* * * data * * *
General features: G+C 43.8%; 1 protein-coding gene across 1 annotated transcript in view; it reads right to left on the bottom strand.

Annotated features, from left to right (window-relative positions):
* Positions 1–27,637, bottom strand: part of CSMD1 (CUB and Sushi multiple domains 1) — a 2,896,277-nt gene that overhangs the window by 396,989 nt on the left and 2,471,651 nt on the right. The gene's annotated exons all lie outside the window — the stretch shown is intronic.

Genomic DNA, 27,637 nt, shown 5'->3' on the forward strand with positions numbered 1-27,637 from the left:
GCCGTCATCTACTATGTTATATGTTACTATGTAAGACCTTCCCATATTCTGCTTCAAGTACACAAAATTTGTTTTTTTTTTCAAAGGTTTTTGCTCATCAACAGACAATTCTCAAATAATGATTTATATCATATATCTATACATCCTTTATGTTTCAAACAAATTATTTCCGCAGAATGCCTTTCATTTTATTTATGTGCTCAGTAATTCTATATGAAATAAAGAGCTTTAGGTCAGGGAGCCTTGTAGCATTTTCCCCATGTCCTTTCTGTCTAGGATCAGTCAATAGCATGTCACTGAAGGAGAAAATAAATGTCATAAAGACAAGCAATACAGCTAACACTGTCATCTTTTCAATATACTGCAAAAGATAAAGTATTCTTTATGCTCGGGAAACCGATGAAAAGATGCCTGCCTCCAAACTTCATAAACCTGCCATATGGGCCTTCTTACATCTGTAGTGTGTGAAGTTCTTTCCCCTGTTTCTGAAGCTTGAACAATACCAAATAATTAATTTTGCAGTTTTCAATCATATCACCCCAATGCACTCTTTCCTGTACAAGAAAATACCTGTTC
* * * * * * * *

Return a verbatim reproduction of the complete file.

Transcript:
General features: G+C 43.8%; 1 protein-coding gene across 1 annotated transcript in view; it reads right to left on the bottom strand.

Annotated features, from left to right (window-relative positions):
* Positions 1–27,637, bottom strand: part of CSMD1 (CUB and Sushi multiple domains 1) — a 2,896,277-nt gene that overhangs the window by 396,989 nt on the left and 2,471,651 nt on the right. The gene's annotated exons all lie outside the window — the stretch shown is intronic.

Genomic DNA, 27,637 nt, shown 5'->3' on the forward strand with positions numbered 1-27,637 from the left:
GCCGTCATCTACTATGTTATATGTTACTATGTAAGACCTTCCCATATTCTGCTTCAAGTACACAAAATTTGTTTTTTTTTTCAAAGGTTTTTGCTCATCAACAGACAATTCTCAAATAATGATTTATATCATATATCTATACATCCTTTATGTTTCAAACAAATTATTTCCGCAGAATGCCTTTCATTTTATTTATGTGCTCAGTAATTCTATATGAAATAAAGAGCTTTAGGTCAGGGAGCCTTGTAGCATTTTCCCCATGTCCTTTCTGTCTAGGATCAGTCAATAGCATGTCACTGAAGGAGAAAATAAATGTCATAAAGACAAGCAATACAGCTAACACTGTCATCTTTTCAATATACTGCAAAAGATAAAGTATTCTTTATGCTCGGGAAACCGATGAAAAGATGCCTGCCTCCAAACTTCATAAACCTGCCATATGGGCCTTCTTACATCTGTAGTGTGTGAAGTTCTTTCCCCTGTTTCTGAAGCTTGAACAATACCAAATAATTAATTTTGCAGTTTTCAATCATATCACCCCAATGCACTCTTTCCTGTACAAGAAAATACCTGTTC